When looking at your electric bill, it can be difficult to hone in on what might be specifically causing your bill to increase or decrease. Of course using a heater in the winter and an air conditioner in the summer will increase prices, but what are the other appliances that do the most damage to your bill and what are some measures you can take to avoid astronomical energy costs? In most cases, the solutions are simple.
The first thing to understand when considering reducing your electric bill is to learn how old your appliances are. It may seem financially irresponsible to get rid of your old fridge before it has breathed its last cold breath, but in the end it is actually more efficient and cost-effective to switch to a new fridge. Purchasing a new fridge could save you $250 over five years. An even simpler switch to improve your bill is to switch from incandescent lights to LED lights. LEDs cost $32/year to run as apposed to incandescent lights, which cost $328/year. Switching to a newer and/or more energy efficient appliances will improve your bill in the long-run.
Not all appliances are created equal when it comes to energy usage. Some appliances use a lot more energy than others. The worst offenders are:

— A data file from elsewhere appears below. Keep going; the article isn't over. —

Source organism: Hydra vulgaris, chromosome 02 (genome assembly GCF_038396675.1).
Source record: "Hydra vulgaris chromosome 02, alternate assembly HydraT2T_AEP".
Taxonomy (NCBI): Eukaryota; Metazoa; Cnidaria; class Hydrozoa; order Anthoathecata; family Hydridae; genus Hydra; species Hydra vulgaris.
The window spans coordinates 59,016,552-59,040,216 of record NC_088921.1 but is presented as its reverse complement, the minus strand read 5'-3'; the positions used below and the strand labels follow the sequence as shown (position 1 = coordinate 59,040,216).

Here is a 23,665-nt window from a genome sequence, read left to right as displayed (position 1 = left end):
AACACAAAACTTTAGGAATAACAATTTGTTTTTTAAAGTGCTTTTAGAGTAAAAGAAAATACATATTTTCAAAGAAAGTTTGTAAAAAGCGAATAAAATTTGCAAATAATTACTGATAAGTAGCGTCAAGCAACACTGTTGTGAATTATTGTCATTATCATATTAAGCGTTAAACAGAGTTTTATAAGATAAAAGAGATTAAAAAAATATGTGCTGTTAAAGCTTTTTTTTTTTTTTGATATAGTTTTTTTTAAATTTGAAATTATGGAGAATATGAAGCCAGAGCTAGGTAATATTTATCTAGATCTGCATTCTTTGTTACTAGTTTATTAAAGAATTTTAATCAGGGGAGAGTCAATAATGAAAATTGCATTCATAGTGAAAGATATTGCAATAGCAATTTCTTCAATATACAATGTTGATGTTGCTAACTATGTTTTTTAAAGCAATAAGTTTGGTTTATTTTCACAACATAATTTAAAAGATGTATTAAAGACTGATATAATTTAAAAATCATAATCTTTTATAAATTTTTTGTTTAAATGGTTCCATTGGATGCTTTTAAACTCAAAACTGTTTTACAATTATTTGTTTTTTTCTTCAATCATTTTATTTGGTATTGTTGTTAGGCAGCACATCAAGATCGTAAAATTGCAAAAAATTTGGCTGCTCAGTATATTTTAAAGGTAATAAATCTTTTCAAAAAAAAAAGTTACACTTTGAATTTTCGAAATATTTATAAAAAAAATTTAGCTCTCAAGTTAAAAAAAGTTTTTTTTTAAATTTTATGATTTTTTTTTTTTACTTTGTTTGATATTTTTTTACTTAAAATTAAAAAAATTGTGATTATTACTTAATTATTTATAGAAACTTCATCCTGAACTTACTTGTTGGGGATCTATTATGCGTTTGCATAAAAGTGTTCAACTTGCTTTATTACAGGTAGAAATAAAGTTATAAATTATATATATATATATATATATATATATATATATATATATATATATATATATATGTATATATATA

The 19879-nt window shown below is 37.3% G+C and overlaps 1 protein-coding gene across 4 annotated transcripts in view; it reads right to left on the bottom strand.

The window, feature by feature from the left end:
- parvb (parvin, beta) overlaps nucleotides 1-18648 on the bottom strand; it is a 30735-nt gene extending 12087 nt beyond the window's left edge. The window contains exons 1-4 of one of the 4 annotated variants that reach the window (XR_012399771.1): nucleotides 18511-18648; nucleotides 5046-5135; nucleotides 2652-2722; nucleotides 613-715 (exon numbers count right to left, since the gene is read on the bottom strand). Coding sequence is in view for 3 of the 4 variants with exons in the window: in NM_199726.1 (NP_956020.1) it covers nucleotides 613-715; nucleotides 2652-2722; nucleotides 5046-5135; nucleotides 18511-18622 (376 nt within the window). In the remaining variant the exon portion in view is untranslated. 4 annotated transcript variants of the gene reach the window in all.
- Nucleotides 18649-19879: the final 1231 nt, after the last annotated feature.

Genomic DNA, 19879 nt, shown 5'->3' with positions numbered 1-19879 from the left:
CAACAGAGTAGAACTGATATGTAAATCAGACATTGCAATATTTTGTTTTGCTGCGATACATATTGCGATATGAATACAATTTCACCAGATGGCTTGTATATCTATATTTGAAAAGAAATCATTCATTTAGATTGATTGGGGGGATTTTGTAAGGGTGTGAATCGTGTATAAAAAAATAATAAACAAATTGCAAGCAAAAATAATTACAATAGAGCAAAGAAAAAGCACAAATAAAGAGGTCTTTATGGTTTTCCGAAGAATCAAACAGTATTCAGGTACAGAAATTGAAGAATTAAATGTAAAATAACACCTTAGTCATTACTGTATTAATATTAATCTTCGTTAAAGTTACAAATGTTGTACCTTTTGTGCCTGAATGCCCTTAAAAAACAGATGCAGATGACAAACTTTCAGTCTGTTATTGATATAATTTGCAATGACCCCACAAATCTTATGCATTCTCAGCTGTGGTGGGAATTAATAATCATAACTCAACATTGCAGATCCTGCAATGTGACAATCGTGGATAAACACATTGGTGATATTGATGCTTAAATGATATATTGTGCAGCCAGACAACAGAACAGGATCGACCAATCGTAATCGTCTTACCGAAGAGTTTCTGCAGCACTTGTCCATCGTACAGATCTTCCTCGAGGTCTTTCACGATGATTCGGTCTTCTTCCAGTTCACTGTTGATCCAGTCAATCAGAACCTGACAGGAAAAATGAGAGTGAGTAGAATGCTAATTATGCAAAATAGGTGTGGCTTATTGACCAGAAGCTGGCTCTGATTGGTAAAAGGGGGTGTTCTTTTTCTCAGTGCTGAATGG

- Heating/Cooling Systems
- Water heater
- Electric dryer
Some of the worst energy users however may be some you may have never even thought of like:
- TV – Some models can suck up energy and cost $150/year to run.
- Video Games – Consoles like PlayStation, Xbox, and Wii can waste $25/year even in “off” mode.
- Laptops – Computers cost $15 in wasted energy as people charge them all day/night
- DVD Players (Blu-Ray Player) – Even when it is off it uses $8/year of energy.
- Cell phone Chargers – Leaving a cell phone charger plugged in while your phone is not charging causes a great amount of energy usage, especially when considered with the usage of other “not in use” appliances.
Aside from purchasing new appliances and switching to LED lights, the simplest solutions to energy efficiency are two-fold. First, don’t be wasteful. Second, unplug devices not in use.
- Walk Out, Turn Off – When you leave a room, or leave the house, make sure that everything is turned off. Turn off the porch light. Turn off the nightlight in the kids’ room. Make sure that everything is switched off so that while you are not using it, it can save energy.
- Turn Off, Unplug – If you are not using it, don’t just turn it “off”—unplug it. Toasters, microwaves, Wii’s, cell phones, laptops, and mustache trimmers all use energy simply by being plugged in. By unplugging all unused appliances, especially those that are used infrequently, can significantly reduce your electric bill and save energy resources over time.
- Live by the Power Strip– Purchasing energy-efficient power strips will not only allow you to turn off everything that is plugged into them at once, but can also reduce the amount of energy flowing to each appliance.
Using energy wisely is good for the environment, and good for your wallet. Embracing small changes can make a big impact both financially and on the well being of the planet. Your energy provider can help you with more tips on how to save energy, and remember you have the power to choose an energy provider and to choose them wisely.